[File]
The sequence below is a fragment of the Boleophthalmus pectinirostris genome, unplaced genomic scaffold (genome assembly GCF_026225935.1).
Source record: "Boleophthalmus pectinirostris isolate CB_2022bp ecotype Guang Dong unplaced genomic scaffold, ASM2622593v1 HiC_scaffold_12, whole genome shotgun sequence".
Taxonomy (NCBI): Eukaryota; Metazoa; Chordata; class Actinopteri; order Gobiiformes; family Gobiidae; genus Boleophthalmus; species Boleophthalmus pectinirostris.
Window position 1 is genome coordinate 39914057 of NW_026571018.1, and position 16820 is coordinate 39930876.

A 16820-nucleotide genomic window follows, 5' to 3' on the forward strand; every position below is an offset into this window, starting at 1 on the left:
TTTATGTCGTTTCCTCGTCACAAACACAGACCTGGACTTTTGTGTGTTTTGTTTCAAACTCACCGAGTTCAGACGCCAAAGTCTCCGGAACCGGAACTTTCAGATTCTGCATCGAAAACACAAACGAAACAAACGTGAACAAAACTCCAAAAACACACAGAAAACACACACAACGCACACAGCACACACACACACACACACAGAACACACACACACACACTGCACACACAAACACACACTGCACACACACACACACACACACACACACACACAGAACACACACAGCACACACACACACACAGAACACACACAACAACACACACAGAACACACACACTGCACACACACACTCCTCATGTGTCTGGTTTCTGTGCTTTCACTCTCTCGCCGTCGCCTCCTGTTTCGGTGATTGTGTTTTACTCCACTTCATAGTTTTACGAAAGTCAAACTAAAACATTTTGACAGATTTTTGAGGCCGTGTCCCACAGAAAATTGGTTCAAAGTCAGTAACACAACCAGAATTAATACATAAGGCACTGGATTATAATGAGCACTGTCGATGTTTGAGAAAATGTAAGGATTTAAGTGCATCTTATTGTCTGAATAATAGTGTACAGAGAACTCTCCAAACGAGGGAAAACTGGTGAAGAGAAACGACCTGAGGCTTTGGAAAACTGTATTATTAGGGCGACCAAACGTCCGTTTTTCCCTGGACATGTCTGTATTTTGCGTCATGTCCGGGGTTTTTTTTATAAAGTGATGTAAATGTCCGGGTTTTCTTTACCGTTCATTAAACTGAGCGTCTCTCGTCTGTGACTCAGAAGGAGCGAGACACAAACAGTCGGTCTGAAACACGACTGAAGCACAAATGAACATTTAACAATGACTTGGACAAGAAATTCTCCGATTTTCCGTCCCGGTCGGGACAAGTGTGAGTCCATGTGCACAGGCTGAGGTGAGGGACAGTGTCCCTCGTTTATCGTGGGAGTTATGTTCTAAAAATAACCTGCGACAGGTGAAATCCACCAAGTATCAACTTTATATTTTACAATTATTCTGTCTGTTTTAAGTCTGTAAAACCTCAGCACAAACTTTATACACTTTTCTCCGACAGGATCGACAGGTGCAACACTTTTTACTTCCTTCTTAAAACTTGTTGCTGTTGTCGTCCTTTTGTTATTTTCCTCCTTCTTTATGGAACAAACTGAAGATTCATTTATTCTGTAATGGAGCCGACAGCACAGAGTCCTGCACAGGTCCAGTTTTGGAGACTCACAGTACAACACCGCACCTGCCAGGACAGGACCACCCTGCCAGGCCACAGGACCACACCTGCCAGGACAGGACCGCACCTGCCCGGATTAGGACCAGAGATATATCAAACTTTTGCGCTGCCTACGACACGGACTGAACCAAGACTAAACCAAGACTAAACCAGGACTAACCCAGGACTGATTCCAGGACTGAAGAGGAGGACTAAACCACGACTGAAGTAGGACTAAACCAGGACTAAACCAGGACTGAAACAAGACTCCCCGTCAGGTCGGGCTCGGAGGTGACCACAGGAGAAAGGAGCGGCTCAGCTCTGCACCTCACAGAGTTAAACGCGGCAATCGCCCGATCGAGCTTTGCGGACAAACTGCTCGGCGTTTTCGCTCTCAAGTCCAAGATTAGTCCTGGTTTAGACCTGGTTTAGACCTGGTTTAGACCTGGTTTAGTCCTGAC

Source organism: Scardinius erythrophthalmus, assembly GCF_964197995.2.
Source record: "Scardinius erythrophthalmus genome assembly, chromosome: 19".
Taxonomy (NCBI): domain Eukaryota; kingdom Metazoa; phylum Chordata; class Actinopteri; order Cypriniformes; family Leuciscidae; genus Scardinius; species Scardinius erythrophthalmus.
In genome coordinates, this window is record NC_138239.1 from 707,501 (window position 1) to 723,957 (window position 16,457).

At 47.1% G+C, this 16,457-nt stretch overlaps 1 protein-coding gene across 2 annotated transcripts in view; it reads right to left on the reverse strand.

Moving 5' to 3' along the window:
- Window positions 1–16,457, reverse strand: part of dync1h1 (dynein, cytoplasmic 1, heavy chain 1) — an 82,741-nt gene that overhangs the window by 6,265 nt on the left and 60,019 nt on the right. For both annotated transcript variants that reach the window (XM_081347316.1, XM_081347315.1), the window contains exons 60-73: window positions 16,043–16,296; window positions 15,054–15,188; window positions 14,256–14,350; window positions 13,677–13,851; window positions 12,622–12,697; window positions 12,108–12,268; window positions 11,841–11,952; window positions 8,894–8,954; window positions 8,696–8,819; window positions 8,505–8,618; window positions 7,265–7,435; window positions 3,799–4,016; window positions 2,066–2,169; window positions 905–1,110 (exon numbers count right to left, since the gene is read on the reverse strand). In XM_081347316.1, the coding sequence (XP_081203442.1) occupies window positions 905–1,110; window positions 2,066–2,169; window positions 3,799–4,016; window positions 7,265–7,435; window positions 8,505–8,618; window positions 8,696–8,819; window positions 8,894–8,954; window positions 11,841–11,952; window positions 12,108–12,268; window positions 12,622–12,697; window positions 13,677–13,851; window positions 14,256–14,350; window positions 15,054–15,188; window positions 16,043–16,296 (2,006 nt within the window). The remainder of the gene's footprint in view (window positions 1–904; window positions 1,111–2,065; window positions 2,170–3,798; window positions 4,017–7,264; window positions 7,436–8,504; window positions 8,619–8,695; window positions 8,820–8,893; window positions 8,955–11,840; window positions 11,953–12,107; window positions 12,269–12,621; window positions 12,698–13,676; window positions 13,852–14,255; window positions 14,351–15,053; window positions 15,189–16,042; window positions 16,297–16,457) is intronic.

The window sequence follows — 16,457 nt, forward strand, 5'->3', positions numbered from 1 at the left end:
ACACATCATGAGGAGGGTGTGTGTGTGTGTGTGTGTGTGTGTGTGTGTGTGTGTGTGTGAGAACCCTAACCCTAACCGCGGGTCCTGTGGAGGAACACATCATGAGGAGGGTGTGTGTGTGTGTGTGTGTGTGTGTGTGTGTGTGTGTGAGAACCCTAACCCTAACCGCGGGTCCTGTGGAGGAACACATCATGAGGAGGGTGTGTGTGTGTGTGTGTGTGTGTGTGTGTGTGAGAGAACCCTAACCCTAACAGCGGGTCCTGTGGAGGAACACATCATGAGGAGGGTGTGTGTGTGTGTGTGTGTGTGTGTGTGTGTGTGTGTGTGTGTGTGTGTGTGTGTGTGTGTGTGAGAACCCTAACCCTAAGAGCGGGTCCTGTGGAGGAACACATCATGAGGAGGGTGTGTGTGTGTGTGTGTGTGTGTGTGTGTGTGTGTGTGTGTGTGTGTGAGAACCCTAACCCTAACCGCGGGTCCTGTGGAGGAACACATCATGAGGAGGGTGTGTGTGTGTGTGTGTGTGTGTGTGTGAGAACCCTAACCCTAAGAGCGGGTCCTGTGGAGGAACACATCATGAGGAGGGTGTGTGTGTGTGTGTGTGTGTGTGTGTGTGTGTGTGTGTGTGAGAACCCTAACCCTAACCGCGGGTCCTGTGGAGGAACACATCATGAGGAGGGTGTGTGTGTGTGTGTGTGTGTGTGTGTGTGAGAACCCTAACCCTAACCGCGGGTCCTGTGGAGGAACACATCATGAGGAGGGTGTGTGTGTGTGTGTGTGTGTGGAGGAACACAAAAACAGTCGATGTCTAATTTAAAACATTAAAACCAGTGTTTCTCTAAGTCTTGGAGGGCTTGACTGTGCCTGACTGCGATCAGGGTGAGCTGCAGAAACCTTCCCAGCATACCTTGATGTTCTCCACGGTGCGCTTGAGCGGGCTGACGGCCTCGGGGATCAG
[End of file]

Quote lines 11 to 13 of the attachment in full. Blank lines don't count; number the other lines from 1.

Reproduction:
At 47.1% G+C, this 16,457-nt stretch overlaps 1 protein-coding gene across 2 annotated transcripts in view; it reads right to left on the reverse strand.

Moving 5' to 3' along the window:
- Window positions 1–16,457, reverse strand: part of dync1h1 (dynein, cytoplasmic 1, heavy chain 1) — an 82,741-nt gene that overhangs the window by 6,265 nt on the left and 60,019 nt on the right. For both annotated transcript variants that reach the window (XM_081347316.1, XM_081347315.1), the window contains exons 60-73: window positions 16,043–16,296; window positions 15,054–15,188; window positions 14,256–14,350; window positions 13,677–13,851; window positions 12,622–12,697; window positions 12,108–12,268; window positions 11,841–11,952; window positions 8,894–8,954; window positions 8,696–8,819; window positions 8,505–8,618; window positions 7,265–7,435; window positions 3,799–4,016; window positions 2,066–2,169; window positions 905–1,110 (exon numbers count right to left, since the gene is read on the reverse strand). In XM_081347316.1, the coding sequence (XP_081203442.1) occupies window positions 905–1,110; window positions 2,066–2,169; window positions 3,799–4,016; window positions 7,265–7,435; window positions 8,505–8,618; window positions 8,696–8,819; window positions 8,894–8,954; window positions 11,841–11,952; window positions 12,108–12,268; window positions 12,622–12,697; window positions 13,677–13,851; window positions 14,256–14,350; window positions 15,054–15,188; window positions 16,043–16,296 (2,006 nt within the window). The remainder of the gene's footprint in view (window positions 1–904; window positions 1,111–2,065; window positions 2,170–3,798; window positions 4,017–7,264; window positions 7,436–8,504; window positions 8,619–8,695; window positions 8,820–8,893; window positions 8,955–11,840; window positions 11,953–12,107; window positions 12,269–12,621; window positions 12,698–13,676; window positions 13,852–14,255; window positions 14,351–15,053; window positions 15,189–16,042; window positions 16,297–16,457) is intronic.